How To: Prepare Your Yard and Garden For Winter

As the days grow shorter and the weather starts to cool, thoughts of Calgary’s summer are dwindling replaced by those of fall. For green thumbs and yard and garden enthusiasts, the time is nigh to prepare your garden for winter snows. Here are a few tips to have your yard and garden in tiptop shape come spring.

Clear-Clutter---webGive your lawn a good rake in order to clear away collected leaves and other debris. Collected leaves and grass clippings can be composted, dropped off at a local compost collection location in the city or can be sprinkled under shrubs or on exposed soil to help protect and fertilize over the winter months. Home Depot suggests the fall is also a good time to aerate.

Flower-Power---webWhile colder weather and the first frost can leave your summer annuals and other plants looking sad and wilty, Canadian Garden suggests planting icicle pansies where you’ve cleared out your summer annuals. “(Icicle pansies) will bloom until December, then lie down for the winter. Cover them with evergreen cuttings until earliest spring, when they’ll be ready to sprout new flower buds.”

Shrub-Safety---webTo keep young shrubs and trees from the gnawing gnashers of critters seeking a winter snack, created a barrier around plants using chicken wire or tree guard products purchased from your local home and garden store. For evergreen plants, protection from harsh winter sun and winds can be achieved by creating a barrier out of burlap sacking. Speaking of shrubs, the fall season is a good time for planting shrubs and evergreens, just be sure to water them well before the ground freezes.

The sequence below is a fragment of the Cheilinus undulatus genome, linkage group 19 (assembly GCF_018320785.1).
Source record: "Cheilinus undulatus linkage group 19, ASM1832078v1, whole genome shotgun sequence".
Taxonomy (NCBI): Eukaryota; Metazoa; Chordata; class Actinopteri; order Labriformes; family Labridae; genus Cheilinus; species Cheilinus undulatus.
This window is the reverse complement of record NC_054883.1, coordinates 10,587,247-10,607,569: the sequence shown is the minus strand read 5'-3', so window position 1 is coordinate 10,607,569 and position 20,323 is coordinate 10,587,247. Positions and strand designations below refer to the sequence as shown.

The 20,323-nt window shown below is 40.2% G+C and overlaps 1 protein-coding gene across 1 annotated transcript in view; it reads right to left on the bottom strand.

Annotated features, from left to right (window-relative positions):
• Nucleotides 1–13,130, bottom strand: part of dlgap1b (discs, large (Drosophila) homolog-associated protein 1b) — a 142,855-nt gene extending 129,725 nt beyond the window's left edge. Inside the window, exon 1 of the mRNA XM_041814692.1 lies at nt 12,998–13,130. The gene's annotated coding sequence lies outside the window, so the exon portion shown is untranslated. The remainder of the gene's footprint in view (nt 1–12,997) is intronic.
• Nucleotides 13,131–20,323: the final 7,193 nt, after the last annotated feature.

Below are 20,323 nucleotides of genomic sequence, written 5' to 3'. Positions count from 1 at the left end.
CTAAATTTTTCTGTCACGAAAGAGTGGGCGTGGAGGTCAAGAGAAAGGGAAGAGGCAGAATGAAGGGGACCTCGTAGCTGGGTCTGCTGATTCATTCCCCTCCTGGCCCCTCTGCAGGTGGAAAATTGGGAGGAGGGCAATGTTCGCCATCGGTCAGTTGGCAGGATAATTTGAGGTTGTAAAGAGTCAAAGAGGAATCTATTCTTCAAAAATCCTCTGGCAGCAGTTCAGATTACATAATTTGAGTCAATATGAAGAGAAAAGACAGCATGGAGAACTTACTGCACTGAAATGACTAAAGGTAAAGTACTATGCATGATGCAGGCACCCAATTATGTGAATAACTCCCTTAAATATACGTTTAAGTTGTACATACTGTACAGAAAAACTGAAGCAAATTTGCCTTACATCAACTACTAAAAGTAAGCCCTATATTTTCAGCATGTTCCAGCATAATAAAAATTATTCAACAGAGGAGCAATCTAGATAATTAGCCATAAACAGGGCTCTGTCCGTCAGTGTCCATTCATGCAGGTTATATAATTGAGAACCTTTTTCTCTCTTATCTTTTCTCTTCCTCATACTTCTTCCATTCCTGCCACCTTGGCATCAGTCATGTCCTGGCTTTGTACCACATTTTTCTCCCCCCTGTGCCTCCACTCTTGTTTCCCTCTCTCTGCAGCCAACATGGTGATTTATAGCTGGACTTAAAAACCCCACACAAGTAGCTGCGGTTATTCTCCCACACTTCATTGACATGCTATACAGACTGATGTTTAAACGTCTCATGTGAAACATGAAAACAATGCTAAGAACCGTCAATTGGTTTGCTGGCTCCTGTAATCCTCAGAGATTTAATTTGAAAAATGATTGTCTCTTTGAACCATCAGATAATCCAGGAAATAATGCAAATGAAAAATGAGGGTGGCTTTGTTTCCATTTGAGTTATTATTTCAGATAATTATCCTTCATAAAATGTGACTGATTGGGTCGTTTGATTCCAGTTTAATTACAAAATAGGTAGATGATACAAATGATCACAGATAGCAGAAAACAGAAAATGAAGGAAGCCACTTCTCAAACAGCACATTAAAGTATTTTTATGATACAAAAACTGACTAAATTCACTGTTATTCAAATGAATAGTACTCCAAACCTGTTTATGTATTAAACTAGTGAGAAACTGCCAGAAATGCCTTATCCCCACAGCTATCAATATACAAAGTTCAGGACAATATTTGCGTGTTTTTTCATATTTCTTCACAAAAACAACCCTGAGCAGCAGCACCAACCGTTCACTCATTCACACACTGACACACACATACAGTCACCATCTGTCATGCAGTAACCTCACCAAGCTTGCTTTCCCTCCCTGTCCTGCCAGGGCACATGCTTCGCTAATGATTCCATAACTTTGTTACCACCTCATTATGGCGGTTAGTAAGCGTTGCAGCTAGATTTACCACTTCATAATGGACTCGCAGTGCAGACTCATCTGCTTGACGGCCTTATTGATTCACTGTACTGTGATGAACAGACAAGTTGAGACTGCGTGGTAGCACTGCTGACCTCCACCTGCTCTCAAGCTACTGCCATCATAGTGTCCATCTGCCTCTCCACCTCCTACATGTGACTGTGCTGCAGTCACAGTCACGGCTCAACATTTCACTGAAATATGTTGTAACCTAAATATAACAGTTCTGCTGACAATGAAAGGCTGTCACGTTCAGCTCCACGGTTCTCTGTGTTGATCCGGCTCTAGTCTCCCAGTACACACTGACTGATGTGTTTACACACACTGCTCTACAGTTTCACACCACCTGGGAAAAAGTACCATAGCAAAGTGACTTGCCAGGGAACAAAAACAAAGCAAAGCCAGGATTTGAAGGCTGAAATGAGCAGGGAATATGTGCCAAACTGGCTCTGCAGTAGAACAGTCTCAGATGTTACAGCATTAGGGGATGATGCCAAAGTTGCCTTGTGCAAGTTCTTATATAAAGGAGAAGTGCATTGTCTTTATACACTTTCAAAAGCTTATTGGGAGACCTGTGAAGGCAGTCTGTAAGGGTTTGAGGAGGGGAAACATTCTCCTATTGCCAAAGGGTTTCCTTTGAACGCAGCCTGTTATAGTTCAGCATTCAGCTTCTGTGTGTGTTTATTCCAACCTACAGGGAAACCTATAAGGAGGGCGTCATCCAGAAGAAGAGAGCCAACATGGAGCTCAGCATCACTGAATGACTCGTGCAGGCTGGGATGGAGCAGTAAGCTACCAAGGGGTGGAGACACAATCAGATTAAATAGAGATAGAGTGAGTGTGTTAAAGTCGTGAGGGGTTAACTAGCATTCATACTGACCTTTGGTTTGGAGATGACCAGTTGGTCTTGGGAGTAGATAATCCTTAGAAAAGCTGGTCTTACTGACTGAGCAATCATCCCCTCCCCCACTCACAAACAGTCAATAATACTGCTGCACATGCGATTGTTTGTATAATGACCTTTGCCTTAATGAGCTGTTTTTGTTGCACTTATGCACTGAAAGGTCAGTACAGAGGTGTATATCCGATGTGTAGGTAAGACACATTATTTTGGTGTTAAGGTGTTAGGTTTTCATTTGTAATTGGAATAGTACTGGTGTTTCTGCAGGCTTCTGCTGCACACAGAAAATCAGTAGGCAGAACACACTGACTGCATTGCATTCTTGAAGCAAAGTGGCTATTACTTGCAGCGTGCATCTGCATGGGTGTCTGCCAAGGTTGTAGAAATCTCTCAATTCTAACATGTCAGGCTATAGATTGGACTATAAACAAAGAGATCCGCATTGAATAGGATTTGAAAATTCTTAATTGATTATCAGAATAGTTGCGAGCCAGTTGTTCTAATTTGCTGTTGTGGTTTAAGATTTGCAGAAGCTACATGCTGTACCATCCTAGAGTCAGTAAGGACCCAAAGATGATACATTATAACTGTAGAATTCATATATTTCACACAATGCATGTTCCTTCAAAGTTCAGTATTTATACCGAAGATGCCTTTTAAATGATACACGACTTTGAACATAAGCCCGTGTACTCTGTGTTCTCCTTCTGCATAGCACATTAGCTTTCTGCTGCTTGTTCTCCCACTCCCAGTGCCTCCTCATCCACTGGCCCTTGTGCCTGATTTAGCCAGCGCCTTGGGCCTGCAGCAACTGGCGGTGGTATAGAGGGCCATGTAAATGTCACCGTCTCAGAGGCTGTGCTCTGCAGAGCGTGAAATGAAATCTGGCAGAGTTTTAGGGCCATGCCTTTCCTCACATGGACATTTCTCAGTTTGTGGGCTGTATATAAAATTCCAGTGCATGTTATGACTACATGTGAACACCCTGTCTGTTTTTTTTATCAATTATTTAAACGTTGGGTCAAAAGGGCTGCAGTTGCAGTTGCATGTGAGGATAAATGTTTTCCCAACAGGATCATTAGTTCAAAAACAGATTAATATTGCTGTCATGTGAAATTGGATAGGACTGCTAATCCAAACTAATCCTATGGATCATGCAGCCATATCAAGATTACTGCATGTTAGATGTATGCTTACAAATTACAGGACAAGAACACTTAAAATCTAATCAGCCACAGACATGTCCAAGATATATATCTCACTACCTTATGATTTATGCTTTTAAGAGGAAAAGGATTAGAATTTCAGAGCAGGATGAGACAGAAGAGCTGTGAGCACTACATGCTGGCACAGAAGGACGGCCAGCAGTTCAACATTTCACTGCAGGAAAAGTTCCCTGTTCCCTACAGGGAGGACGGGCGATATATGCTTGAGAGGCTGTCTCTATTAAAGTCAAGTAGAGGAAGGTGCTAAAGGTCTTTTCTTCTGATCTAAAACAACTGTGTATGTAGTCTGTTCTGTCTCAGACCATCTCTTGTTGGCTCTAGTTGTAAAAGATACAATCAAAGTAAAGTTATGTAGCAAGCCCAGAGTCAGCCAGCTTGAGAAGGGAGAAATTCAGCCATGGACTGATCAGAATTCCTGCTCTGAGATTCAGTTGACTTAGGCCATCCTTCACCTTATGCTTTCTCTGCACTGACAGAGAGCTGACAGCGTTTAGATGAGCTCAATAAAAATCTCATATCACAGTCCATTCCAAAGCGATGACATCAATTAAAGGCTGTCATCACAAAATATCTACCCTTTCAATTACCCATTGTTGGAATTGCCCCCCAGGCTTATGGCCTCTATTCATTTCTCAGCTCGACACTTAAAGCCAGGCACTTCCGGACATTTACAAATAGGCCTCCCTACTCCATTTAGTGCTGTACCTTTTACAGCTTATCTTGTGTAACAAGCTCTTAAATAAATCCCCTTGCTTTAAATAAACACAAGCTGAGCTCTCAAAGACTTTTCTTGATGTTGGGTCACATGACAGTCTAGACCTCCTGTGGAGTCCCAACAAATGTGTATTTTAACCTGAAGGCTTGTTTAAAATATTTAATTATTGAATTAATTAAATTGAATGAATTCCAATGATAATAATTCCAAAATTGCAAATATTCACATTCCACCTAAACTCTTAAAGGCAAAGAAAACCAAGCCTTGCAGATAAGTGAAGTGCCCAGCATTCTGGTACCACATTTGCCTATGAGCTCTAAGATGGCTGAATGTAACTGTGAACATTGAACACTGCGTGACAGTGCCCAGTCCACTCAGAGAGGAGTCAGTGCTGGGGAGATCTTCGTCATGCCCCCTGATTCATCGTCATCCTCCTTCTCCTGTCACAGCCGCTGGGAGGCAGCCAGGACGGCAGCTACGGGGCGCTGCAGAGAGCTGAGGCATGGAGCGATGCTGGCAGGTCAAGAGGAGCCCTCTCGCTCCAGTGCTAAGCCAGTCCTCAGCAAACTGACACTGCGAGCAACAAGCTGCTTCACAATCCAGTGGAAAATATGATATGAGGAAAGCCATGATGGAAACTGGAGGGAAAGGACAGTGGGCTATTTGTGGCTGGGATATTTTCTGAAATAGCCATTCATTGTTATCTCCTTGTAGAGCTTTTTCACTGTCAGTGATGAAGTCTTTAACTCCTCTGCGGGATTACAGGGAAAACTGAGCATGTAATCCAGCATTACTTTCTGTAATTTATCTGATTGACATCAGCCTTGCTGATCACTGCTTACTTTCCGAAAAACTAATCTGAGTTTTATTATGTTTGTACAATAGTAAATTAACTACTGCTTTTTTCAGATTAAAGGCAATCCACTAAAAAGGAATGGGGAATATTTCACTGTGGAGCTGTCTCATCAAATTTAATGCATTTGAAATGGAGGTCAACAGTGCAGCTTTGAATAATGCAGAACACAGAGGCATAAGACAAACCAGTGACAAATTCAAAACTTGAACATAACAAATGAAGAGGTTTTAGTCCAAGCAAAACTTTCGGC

Garden-Guard---webOnce you’ve harvested the last of your gardens bounty, compost or mulch any remaining greens and consider planting a cover crop. Cover crops or green manure as it’s also known, isn’t a crop you’ll harvest but acts as a protective barrier for your garden soil, which according to Organic Gardening will “suppress weeds, build productive soil and help control pests and diseases.” It’s suggested cover crops be planted four weeks before the killing frosts.

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